System Design — Backend for Google Photos
Design the backend system for storing and retrieving Google Photos
- Design system to store and fetch Instagram Photos.
- Design Youtube
- Users should be able to upload, download and delete photos
- Users should be able to view his/her own photos
- Users should be able to filter photos on a range of dates/timestamps.
Non Functional Requirements
- Durable — Uploaded photos should not get lost.
- Available — Users should be to upload or view photos any time.
- Consistent — Users should be able to view fully uploaded photos immediately.
- Latency — Photos should be fetched with minimal latency.
Traffic and Throughput Requirements
- Total number of users = 1 billion
- Average size of photo = 500KB
- Number of read queries per second = 1 million QPS
- Number of uploads per day = 10 million photos
- P99 latency for loading photos page = 300 ms
- Read Throughput = 500KB*1 million/s = 477 GB/s
- Write Throughput = 10million*500KB/day = 4.7 TB/day
The “On My Computer” Approach
HashMap + Binary Search
Store the photos in filesystem. (Lets assume that the filesystem allows unlimited files in a directory).
Maintain one HashMap for mapping user_id to photo_ids.
Instead of maintaining separate timestamp field for photos, we can use the timestamp in photo_id, i.e.
photo_id = timestamp in seconds (32 bits) + 10 bit integer M
The integer M is the number of photos uploaded per second. It is assumed that there will at maximum 1024 photos uploaded per second.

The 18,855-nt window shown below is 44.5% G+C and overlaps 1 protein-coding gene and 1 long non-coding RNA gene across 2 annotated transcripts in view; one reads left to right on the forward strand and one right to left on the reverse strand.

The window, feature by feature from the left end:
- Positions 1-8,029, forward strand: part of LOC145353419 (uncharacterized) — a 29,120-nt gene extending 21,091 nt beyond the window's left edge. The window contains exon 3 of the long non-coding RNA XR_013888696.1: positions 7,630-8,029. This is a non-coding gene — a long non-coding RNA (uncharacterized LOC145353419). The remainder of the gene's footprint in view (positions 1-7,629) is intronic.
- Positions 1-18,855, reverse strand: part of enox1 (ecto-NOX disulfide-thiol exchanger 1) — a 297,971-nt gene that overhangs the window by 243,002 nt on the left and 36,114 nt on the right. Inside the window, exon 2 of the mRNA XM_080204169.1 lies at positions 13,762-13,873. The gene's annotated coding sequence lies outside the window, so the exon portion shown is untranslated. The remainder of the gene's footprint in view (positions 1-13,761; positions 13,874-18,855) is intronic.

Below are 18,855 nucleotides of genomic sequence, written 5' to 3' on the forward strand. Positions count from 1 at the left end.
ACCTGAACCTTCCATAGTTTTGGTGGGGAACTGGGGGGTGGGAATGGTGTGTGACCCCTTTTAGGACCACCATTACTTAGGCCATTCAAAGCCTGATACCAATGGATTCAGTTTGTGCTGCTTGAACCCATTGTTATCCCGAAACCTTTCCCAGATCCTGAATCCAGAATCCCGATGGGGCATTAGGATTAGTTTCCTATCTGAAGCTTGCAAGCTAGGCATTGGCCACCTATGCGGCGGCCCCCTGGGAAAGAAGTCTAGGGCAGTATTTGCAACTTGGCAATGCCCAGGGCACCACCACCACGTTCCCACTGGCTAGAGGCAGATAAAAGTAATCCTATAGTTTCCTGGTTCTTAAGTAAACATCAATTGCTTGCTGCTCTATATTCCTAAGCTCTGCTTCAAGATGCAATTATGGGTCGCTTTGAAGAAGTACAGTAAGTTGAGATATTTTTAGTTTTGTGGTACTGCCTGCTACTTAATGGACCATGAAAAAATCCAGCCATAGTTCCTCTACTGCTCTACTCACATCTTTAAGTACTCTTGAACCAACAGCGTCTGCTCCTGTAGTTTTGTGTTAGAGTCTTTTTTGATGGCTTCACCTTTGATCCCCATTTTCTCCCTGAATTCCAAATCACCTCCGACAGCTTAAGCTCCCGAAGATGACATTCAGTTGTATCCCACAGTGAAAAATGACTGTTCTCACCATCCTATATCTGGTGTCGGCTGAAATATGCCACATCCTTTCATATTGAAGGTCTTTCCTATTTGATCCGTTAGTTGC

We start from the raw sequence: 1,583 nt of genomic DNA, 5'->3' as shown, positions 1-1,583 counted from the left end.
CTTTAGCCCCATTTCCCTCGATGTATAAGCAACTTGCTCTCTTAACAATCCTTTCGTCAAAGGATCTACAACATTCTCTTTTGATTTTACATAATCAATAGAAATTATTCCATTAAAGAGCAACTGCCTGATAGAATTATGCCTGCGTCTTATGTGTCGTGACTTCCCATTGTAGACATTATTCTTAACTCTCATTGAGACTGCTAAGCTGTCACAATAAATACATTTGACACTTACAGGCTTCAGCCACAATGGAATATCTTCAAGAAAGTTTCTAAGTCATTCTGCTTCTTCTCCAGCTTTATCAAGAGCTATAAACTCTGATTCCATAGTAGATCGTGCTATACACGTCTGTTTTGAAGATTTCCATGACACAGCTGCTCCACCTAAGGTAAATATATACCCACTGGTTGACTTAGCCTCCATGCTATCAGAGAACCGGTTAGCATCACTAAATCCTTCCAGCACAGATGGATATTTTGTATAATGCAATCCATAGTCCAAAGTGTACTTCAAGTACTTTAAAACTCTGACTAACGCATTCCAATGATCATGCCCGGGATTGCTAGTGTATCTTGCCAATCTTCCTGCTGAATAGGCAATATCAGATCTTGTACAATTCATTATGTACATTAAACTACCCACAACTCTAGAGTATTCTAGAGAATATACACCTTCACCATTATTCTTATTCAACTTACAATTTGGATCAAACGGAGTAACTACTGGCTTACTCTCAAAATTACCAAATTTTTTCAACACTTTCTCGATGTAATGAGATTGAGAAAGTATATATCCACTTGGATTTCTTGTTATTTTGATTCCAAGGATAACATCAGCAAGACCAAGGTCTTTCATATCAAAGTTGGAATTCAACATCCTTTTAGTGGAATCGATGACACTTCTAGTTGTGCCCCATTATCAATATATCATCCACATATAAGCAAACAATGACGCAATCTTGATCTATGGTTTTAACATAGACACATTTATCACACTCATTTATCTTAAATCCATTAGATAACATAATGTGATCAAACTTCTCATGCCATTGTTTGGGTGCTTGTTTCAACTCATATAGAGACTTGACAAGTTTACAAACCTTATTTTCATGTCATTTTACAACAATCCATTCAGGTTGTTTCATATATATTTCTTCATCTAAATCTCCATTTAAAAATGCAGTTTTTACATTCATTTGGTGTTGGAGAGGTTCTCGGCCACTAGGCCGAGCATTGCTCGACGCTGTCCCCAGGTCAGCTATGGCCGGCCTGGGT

Thus the id can support maximum of 2⁴² photos which is about 4.4 trillion.
Since the number of users is 1 billion and assuming that the user base will increase to 5 billion, thus number of bits required to store user_id is log2(5*10⁹) = 33.
Maintain a HashMap where the key is the user_id and value is a sorted list of photo_ids for the user. Note that since photo_ids are already time sorted and new photo_ids have value > old photo_ids, thus we do not need to maintain any balanced BST but just appending to the end of the list is sufficient.
Maintain another HashMap for mapping photo_id to location of photo on disk.
For a query to fetch photos, using the user_id, fetch all the photo_ids for user_id from the first HashMap.
Then do a Binary Search to find the photo_id at index ‘i’ with timestamp part ≥ startTime and the photo_id at index ‘j’ with timestamp part ≤ endTime. Then fetch all the photos from the filesystem with photo_ids in the index range i to j i.e. photo_ids[i:j+1].
Assuming each photo_id is 42 bits and each location is 20 bytes i.e. 160 bits and number of photos uploaded in 5 years = 5*365*10 million = 20 billion.
Thus size of the second HashMap (photo_id->location)= 20 billion * (160+42) bits = 470 GB.
Size of the first HashMap (user_id->[photo_ids]) = 20 billion*42 bits + 5 billion * 33 bits = 117GB.
Total memory required = 470+117 = 587GB.
Total size of photos on disk = 20billion * 500KB = 10PB.
This approach has several drawbacks:
- The memory required is 587GB, much higher than what can be supported on a 16GB system. Also the disk space required is 10PB whereas most systems comes with 1TB HDD.
- On system crash, the data in HashMap will be erased unless they are persisted on a local database. This violates durability.
- Maximum QPS can be served from this server = 8 cores/300ms = 26.67. But expected QPS is 1 million.
Using Database, Filesystem and In-memory HashMap
One of the important trade-off is how and where to store the photos. Two obvious choices are Filesystem and Database.